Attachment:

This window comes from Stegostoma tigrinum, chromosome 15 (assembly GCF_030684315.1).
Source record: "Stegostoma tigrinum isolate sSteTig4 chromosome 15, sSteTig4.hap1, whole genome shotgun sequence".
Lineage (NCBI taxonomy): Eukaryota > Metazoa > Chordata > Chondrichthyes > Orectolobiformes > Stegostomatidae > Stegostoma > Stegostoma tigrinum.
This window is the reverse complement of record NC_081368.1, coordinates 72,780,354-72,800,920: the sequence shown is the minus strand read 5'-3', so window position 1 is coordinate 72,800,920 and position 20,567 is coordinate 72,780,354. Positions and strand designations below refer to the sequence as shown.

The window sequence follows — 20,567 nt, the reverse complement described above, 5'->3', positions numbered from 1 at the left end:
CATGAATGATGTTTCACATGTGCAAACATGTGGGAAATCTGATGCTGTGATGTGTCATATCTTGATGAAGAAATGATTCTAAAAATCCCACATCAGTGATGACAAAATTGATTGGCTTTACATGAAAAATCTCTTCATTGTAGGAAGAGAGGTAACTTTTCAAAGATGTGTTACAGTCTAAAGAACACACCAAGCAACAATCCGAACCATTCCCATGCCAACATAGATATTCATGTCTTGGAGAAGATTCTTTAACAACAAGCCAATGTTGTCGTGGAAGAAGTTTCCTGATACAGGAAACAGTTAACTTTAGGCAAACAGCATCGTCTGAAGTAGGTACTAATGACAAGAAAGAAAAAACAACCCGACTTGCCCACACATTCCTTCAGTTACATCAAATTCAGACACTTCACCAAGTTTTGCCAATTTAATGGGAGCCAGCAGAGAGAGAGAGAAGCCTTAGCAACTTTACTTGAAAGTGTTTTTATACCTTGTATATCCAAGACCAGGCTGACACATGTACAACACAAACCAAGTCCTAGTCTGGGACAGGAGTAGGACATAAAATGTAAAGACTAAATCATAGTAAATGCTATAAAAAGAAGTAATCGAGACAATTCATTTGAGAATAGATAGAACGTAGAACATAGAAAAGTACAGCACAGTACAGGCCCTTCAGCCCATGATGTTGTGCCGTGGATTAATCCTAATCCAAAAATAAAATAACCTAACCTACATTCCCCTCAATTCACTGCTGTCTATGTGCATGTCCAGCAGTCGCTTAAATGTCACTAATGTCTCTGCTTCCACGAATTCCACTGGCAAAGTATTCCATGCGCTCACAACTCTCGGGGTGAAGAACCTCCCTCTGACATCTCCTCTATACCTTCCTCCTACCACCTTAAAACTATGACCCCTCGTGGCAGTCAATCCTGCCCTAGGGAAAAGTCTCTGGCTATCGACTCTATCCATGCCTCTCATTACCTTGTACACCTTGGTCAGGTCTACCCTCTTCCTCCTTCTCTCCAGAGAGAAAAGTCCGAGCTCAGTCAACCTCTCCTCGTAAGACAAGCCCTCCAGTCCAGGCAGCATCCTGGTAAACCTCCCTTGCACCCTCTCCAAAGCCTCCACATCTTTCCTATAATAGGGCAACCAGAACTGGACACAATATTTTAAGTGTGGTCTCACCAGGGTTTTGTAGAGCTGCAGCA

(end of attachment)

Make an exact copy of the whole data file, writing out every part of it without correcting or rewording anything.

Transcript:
This window comes from Stegostoma tigrinum, chromosome 15 (assembly GCF_030684315.1).
Source record: "Stegostoma tigrinum isolate sSteTig4 chromosome 15, sSteTig4.hap1, whole genome shotgun sequence".
Lineage (NCBI taxonomy): Eukaryota > Metazoa > Chordata > Chondrichthyes > Orectolobiformes > Stegostomatidae > Stegostoma > Stegostoma tigrinum.
This window is the reverse complement of record NC_081368.1, coordinates 72,780,354-72,800,920: the sequence shown is the minus strand read 5'-3', so window position 1 is coordinate 72,800,920 and position 20,567 is coordinate 72,780,354. Positions and strand designations below refer to the sequence as shown.

The window sequence follows — 20,567 nt, the reverse complement described above, 5'->3', positions numbered from 1 at the left end:
CATGAATGATGTTTCACATGTGCAAACATGTGGGAAATCTGATGCTGTGATGTGTCATATCTTGATGAAGAAATGATTCTAAAAATCCCACATCAGTGATGACAAAATTGATTGGCTTTACATGAAAAATCTCTTCATTGTAGGAAGAGAGGTAACTTTTCAAAGATGTGTTACAGTCTAAAGAACACACCAAGCAACAATCCGAACCATTCCCATGCCAACATAGATATTCATGTCTTGGAGAAGATTCTTTAACAACAAGCCAATGTTGTCGTGGAAGAAGTTTCCTGATACAGGAAACAGTTAACTTTAGGCAAACAGCATCGTCTGAAGTAGGTACTAATGACAAGAAAGAAAAAACAACCCGACTTGCCCACACATTCCTTCAGTTACATCAAATTCAGACACTTCACCAAGTTTTGCCAATTTAATGGGAGCCAGCAGAGAGAGAGAGAAGCCTTAGCAACTTTACTTGAAAGTGTTTTTATACCTTGTATATCCAAGACCAGGCTGACACATGTACAACACAAACCAAGTCCTAGTCTGGGACAGGAGTAGGACATAAAATGTAAAGACTAAATCATAGTAAATGCTATAAAAAGAAGTAATCGAGACAATTCATTTGAGAATAGATAGAACGTAGAACATAGAAAAGTACAGCACAGTACAGGCCCTTCAGCCCATGATGTTGTGCCGTGGATTAATCCTAATCCAAAAATAAAATAACCTAACCTACATTCCCCTCAATTCACTGCTGTCTATGTGCATGTCCAGCAGTCGCTTAAATGTCACTAATGTCTCTGCTTCCACGAATTCCACTGGCAAAGTATTCCATGCGCTCACAACTCTCGGGGTGAAGAACCTCCCTCTGACATCTCCTCTATACCTTCCTCCTACCACCTTAAAACTATGACCCCTCGTGGCAGTCAATCCTGCCCTAGGGAAAAGTCTCTGGCTATCGACTCTATCCATGCCTCTCATTACCTTGTACACCTTGGTCAGGTCTACCCTCTTCCTCCTTCTCTCCAGAGAGAAAAGTCCGAGCTCAGTCAACCTCTCCTCGTAAGACAAGCCCTCCAGTCCAGGCAGCATCCTGGTAAACCTCCCTTGCACCCTCTCCAAAGCCTCCACATCTTTCCTATAATAGGGCAACCAGAACTGGACACAATATTTTAAGTGTGGTCTCACCAGGGTTTTGTAGAGCTGCAGCA